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  1. Whenever there’s a conflict, it’s very easy to assume that the one who runs away crying is the victim. I believe the national media assume Ben is the problem because Brown is the one crying. They look for ways to support their unfounded conclusion. The local media, who know the players better, see through the facade.

    Personally, I can’t think of even one reason Ben would be motivated to mistreat Brown, but not mistreat his linemen or Juju. When Ben got hurt in Oakland, he could’ve pointed out how badly Foster failed to block on the play. When the final drive failed in New Orleans, he could’ve ripped on Juju for fumbling. I get the feeling that Ben is very supportive, but is willing to tell it like it is, even in public, if he believes that saying it in private isn’t getting it done. I believe the smart money is on Ben as a great leader, and Brown, the maniacal narcissist, as one who goes ballistic anytime someone points out that he’s not the GOAT.

  2. Awesome piece Wendy! I couldn’t possibly agree more! Thank you for writing it.

    And Tina, as always, thank you too! 🙂

  3. I like it. And I agree. Stay aggressive!

    I obviously like the second scenario far better because the idea of losing a 2nd rounder is concerning to me. But I obviously don’t want the Bengals to nab him either (foiling our draft plan AGAIN!). It will be interesting to see how it plays out. And as much as I agree, I have already begun to prepare myself for draft day (#1) disappointment at the hands of some team that will swoop and wreck my day at the final count!

  4. Mike,
    I didn’t say that. I said that he lowered his trade value, but not his actual value. Trade value is what the Steelers were able to receive as compensation for trading him. Actual value is what Brown was able to receive as compensation for playing.

  5. I do agree that embarrassing your team to get them to dump you from unfavorable contracts may become a trend if teams don’t do something to stop it. I think the Steelers set a bad precedent by allowing Brown to get away with it. They should have forced him to honor his contract, or fined, suspended and sued him for breech of contract. If those options weren’t a reasonable course of action for them, I think the next CBA will contain changes that make this fiasco a thing of the past.

  6. Mike,
    I agree that Brown utilized social media to undermine his trade value. He embarrassed the Steelers with the things he broadcast. But because he was popular and famous due to his on the field performance, he could have just made those same statements to the national media and they would have reported it. The Steelers would have been at least as embarrassed and eager to trade him away. His actual value wasn’t lowered because he received quite a raise in pay and guaranteed money. So yes, I’m sure he could have lowered his trade value without social media. The national media would suffice.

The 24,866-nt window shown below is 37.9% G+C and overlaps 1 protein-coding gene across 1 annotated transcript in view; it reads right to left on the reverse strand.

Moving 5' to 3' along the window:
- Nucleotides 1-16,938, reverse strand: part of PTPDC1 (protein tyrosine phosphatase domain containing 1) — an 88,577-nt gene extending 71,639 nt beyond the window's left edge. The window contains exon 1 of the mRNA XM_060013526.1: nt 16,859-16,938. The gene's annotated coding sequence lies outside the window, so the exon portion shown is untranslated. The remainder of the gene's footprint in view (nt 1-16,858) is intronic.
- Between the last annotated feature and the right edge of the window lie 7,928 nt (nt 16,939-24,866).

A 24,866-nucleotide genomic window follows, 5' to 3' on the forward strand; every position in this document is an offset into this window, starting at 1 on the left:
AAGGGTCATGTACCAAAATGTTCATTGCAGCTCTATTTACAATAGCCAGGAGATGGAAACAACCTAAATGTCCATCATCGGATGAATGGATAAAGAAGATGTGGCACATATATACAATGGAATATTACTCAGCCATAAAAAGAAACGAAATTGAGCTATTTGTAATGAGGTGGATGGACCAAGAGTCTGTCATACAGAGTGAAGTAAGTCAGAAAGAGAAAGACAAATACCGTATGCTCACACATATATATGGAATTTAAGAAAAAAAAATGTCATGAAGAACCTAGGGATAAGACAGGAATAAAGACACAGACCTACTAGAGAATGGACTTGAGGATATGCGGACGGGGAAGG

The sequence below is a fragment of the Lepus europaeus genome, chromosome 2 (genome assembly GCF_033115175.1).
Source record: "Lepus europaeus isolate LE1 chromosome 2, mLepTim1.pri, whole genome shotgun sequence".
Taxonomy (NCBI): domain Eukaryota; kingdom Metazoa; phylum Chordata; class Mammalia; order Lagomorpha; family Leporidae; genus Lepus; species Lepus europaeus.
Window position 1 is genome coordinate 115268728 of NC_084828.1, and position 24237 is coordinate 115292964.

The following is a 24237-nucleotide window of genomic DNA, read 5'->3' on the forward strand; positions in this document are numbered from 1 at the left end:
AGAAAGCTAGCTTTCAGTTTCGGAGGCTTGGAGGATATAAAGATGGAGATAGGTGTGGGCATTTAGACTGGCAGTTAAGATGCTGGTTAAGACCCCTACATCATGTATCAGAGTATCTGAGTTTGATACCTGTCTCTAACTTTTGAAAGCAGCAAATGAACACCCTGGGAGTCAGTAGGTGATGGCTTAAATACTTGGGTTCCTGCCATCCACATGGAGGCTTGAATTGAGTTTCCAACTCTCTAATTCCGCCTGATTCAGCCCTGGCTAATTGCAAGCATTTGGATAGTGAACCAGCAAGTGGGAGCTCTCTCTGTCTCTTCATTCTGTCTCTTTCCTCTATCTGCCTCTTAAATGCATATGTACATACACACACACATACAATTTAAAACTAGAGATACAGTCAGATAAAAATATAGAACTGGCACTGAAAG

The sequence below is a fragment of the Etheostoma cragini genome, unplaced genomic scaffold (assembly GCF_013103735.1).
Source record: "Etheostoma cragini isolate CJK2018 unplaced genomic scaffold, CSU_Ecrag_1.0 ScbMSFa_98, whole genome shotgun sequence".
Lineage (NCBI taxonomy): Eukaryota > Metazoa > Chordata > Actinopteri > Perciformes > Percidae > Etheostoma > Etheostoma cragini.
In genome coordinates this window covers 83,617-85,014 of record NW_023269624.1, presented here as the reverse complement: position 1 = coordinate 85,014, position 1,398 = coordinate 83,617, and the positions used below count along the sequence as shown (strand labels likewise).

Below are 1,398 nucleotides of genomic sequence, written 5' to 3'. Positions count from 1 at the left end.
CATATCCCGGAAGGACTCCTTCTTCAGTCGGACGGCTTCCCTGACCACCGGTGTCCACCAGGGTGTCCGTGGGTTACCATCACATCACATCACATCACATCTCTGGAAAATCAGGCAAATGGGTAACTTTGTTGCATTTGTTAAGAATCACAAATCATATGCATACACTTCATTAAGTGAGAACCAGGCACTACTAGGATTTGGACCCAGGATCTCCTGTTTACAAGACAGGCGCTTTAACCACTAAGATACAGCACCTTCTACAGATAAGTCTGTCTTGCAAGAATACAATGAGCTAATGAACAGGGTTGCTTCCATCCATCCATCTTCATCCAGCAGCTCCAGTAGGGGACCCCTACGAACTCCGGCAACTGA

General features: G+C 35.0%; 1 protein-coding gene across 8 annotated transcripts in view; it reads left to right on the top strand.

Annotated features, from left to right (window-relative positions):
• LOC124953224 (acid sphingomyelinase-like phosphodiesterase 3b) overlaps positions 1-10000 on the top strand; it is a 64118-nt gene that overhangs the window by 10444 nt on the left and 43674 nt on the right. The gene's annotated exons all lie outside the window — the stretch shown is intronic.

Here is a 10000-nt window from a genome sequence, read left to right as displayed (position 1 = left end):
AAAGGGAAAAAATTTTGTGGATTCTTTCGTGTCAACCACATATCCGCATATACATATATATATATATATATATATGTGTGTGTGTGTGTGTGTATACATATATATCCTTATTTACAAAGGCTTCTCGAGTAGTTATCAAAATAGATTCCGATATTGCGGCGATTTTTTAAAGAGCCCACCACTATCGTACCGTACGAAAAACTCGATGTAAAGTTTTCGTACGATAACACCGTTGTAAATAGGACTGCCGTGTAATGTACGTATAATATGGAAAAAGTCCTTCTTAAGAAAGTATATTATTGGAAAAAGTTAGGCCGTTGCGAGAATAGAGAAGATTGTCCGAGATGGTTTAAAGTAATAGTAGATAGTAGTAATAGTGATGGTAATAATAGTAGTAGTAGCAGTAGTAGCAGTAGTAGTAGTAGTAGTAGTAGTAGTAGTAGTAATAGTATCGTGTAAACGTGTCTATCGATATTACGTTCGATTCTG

Raiders fans will pay to watch Brown because he’s a great player, not because he’s a popular train wreck on social media.

    I understand that endorsement contracts can be affected by social media popularity, but that has nothing to do with the negotiations we’re talking about between the Steelers, Brown and the Raiders.

    In the end, I guarantee the Steelers didn’t accept so little in trade because they were concerned that Brown had more followers on Twitter, or was Googled more than they were.

    • Thanks for the reply Imperial. I agree that his on the field performance is relevant and I at least briefly noted that in the article. I think social media and the internet can amplify the on the field talent to provide added financial value to teams (especially those with struggling attendance about time move to Vegas).

      I’m confused though that you agree that Brown undermined his trade value using social media but a few sentences later you say it didn’t lower his trade value. But at the end you say that didn’t get good value for him. If you think his use of social media affected his trade value some, but not substantially, then why did the Steelers only get a 3rd and 5th round pick for him?

      I agree that Steelers didn’t trade Brown solely because of his social media or internet presence, but trying to isolate either of those things from the national media is impossible in 2019. I didn’t cite the social media stats and Google trends to argue that they were the sole cause of the low value trade, but that they are at least part of the potential problem.

  7. Thanks a bunch for your comment Dave. I’m with you. I love the team first mentality. Isn’t that team based approach what makes the Steelers and the NFL so great? How many superbowl teams have tons of me-first players?

    I also found an interesting article the other day saying that the NFL hired social media coordinators in 2017 to help players grow their social media influence (https://www.google.com/amp/amp.awfulannouncing.com/nfl/nfl-hiring-people-monitor-players-social-media.html). I’m curious if those positions still exist. If so, do these coordinators encourage players to engage in positive interactions on social media or do they just try to help then grow their influence?